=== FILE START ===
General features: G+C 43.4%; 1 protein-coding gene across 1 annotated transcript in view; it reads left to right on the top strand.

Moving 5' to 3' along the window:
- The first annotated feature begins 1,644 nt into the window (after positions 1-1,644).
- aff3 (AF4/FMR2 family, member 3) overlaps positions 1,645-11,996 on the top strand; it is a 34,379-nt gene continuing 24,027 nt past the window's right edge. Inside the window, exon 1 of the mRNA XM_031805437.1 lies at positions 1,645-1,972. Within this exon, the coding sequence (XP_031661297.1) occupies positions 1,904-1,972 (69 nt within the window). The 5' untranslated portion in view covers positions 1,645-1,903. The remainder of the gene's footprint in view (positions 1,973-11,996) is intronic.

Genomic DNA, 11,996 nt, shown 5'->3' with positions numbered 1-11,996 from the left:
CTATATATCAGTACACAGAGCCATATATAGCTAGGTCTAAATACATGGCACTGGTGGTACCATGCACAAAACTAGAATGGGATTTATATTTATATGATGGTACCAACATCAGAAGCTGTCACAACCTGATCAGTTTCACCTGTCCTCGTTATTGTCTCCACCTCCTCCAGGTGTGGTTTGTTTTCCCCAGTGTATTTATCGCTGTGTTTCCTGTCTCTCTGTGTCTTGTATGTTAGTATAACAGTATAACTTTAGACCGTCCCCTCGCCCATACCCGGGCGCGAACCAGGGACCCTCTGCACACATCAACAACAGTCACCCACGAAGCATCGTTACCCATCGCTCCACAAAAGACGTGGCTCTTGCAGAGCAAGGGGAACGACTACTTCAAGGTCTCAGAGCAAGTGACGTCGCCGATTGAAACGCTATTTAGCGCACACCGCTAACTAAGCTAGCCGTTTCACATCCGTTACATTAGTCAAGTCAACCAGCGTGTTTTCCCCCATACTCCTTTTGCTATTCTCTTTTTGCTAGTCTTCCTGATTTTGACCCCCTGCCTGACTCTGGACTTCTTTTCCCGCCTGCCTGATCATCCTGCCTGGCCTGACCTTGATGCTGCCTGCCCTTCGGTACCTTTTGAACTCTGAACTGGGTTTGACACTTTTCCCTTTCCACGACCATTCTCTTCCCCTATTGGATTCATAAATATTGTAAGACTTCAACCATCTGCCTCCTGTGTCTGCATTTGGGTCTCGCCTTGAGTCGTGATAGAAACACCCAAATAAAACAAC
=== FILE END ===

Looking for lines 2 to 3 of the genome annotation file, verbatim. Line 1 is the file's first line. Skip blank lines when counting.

Moving 5' to 3' along the window:
- The first annotated feature begins 1,644 nt into the window (after positions 1-1,644).